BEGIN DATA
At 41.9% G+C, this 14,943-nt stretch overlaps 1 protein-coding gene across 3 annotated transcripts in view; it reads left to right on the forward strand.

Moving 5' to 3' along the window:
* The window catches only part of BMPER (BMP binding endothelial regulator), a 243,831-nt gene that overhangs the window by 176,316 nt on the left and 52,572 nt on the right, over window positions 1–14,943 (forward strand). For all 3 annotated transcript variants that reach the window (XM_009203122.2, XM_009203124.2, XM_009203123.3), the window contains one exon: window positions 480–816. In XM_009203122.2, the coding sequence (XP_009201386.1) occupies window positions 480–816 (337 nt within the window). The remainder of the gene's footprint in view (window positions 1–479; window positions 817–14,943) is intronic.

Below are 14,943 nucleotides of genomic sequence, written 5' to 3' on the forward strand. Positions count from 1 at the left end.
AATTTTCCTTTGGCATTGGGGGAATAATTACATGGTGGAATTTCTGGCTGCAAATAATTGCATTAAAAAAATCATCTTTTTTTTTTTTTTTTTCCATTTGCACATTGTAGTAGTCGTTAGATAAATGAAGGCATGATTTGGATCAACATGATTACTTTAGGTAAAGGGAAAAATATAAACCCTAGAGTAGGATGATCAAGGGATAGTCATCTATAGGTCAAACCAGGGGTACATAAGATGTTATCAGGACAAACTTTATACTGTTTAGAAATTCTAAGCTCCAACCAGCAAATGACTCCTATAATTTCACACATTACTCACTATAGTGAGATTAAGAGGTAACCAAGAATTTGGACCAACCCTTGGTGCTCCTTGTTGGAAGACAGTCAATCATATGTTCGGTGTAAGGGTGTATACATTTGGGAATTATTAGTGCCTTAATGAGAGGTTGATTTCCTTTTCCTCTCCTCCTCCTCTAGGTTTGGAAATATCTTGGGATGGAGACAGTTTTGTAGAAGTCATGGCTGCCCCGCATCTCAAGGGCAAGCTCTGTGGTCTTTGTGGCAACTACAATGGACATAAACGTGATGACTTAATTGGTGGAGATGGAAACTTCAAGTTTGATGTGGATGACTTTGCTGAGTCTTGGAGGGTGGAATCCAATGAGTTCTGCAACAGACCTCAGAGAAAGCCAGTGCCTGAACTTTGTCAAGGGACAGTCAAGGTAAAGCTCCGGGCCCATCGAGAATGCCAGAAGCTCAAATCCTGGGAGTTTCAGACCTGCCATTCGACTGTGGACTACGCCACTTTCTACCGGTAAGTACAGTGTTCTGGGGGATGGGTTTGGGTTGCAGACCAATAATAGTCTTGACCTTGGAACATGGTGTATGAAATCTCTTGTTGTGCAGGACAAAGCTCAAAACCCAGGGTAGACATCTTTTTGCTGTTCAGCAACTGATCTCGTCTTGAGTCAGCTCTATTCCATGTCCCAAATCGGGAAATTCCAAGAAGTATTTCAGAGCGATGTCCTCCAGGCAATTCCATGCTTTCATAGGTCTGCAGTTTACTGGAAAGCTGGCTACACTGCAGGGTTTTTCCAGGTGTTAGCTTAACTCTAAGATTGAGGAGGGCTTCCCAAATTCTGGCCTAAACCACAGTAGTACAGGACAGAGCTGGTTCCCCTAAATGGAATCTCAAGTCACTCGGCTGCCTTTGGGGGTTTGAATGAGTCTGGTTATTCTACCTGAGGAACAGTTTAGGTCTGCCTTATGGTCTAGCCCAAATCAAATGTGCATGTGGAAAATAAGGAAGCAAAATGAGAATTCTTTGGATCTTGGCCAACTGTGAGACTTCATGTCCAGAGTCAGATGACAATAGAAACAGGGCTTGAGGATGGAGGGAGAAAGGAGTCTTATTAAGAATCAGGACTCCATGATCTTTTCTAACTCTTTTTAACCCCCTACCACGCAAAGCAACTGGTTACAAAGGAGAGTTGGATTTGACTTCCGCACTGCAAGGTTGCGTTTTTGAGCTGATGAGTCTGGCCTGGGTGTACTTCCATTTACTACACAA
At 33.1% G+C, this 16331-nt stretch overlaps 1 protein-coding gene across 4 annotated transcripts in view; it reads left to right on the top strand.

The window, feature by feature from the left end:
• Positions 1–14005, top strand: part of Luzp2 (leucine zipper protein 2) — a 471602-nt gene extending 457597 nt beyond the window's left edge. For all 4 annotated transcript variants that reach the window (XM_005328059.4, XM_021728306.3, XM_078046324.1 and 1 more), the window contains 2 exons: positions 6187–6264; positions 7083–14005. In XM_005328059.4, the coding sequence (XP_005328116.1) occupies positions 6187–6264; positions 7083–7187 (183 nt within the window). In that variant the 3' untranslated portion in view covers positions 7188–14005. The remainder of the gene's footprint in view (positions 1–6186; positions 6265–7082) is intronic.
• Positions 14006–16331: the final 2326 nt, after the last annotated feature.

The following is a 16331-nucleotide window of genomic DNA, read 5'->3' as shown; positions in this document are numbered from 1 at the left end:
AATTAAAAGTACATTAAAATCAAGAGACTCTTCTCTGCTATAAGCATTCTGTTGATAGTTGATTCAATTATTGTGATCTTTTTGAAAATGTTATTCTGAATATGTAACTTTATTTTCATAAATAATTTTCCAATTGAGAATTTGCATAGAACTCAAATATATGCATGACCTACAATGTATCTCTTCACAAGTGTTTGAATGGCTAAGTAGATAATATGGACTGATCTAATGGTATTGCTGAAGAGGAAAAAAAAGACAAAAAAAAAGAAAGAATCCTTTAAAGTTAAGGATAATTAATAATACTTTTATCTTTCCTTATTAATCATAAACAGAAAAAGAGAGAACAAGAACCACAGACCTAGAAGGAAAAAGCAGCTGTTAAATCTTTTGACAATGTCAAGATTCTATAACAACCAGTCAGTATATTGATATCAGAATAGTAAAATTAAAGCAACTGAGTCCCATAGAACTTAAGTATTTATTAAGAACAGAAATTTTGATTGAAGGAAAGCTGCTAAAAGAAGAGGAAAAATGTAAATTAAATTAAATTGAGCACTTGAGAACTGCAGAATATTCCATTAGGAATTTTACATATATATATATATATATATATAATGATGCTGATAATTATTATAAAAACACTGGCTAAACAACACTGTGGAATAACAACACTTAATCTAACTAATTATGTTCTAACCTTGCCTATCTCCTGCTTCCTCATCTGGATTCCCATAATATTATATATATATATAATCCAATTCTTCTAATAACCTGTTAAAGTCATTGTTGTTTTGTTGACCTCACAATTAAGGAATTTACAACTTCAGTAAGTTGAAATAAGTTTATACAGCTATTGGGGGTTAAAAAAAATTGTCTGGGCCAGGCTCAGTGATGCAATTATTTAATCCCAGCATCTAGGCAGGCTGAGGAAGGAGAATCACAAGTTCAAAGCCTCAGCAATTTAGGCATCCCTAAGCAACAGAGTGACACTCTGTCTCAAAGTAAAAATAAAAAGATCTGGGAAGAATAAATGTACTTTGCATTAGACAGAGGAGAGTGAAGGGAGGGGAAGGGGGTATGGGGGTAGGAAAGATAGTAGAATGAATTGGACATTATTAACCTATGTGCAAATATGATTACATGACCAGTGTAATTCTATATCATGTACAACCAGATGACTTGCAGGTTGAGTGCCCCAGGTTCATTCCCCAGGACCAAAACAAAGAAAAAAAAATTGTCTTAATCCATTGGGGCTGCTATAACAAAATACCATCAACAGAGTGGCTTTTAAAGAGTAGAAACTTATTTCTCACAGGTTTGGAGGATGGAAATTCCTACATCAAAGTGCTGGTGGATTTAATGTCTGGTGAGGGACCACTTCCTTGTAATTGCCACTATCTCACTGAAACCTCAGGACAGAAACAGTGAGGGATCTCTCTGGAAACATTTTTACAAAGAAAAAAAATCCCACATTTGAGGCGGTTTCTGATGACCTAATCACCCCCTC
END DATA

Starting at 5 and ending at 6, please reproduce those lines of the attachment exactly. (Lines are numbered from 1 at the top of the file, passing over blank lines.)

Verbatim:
AATTTTCCTTTGGCATTGGGGGAATAATTACATGGTGGAATTTCTGGCTGCAAATAATTGCATTAAAAAAATCATCTTTTTTTTTTTTTTTTTCCATTTGCACATTGTAGTAGTCGTTAGATAAATGAAGGCATGATTTGGATCAACATGATTACTTTAGGTAAAGGGAAAAATATAAACCCTAGAGTAGGATGATCAAGGGATAGTCATCTATAGGTCAAACCAGGGGTACATAAGATGTTATCAGGACAAACTTTATACTGTTTAGAAATTCTAAGCTCCAACCAGCAAATGACTCCTATAATTTCACACATTACTCACTATAGTGAGATTAAGAGGTAACCAAGAATTTGGACCAACCCTTGGTGCTCCTTGTTGGAAGACAGTCAATCATATGTTCGGTGTAAGGGTGTATACATTTGGGAATTATTAGTGCCTTAATGAGAGGTTGATTTCCTTTTCCTCTCCTCCTCCTCTAGGTTTGGAAATATCTTGGGATGGAGACAGTTTTGTAGAAGTCATGGCTGCCCCGCATCTCAAGGGCAAGCTCTGTGGTCTTTGTGGCAACTACAATGGACATAAACGTGATGACTTAATTGGTGGAGATGGAAACTTCAAGTTTGATGTGGATGACTTTGCTGAGTCTTGGAGGGTGGAATCCAATGAGTTCTGCAACAGACCTCAGAGAAAGCCAGTGCCTGAACTTTGTCAAGGGACAGTCAAGGTAAAGCTCCGGGCCCATCGAGAATGCCAGAAGCTCAAATCCTGGGAGTTTCAGACCTGCCATTCGACTGTGGACTACGCCACTTTCTACCGGTAAGTACAGTGTTCTGGGGGATGGGTTTGGGTTGCAGACCAATAATAGTCTTGACCTTGGAACATGGTGTATGAAATCTCTTGTTGTGCAGGACAAAGCTCAAAACCCAGGGTAGACATCTTTTTGCTGTTCAGCAACTGATCTCGTCTTGAGTCAGCTCTATTCCATGTCCCAAATCGGGAAATTCCAAGAAGTATTTCAGAGCGATGTCCTCCAGGCAATTCCATGCTTTCATAGGTCTGCAGTTTACTGGAAAGCTGGCTACACTGCAGGGTTTTTCCAGGTGTTAGCTTAACTCTAAGATTGAGGAGGGCTTCCCAAATTCTGGCCTAAACCACAGTAGTACAGGACAGAGCTGGTTCCCCTAAATGGAATCTCAAGTCACTCGGCTGCCTTTGGGGGTTTGAATGAGTCTGGTTATTCTACCTGAGGAACAGTTTAGGTCTGCCTTATGGTCTAGCCCAAATCAAATGTGCATGTGGAAAATAAGGAAGCAAAATGAGAATTCTTTGGATCTTGGCCAACTGTGAGACTTCATGTCCAGAGTCAGATGACAATAGAAACAGGGCTTGAGGATGGAGGGAGAAAGGAGTCTTATTAAGAATCAGGACTCCATGATCTTTTCTAACTCTTTTTAACCCCCTACCACGCAAAGCAACTGGTTACAAAGGAGAGTTGGATTTGACTTCCGCACTGCAAGGTTGCGTTTTTGAGCTGATGAGTCTGGCCTGGGTGTACTTCCATTTACTACACAA
At 33.1% G+C, this 16331-nt stretch overlaps 1 protein-coding gene across 4 annotated transcripts in view; it reads left to right on the top strand.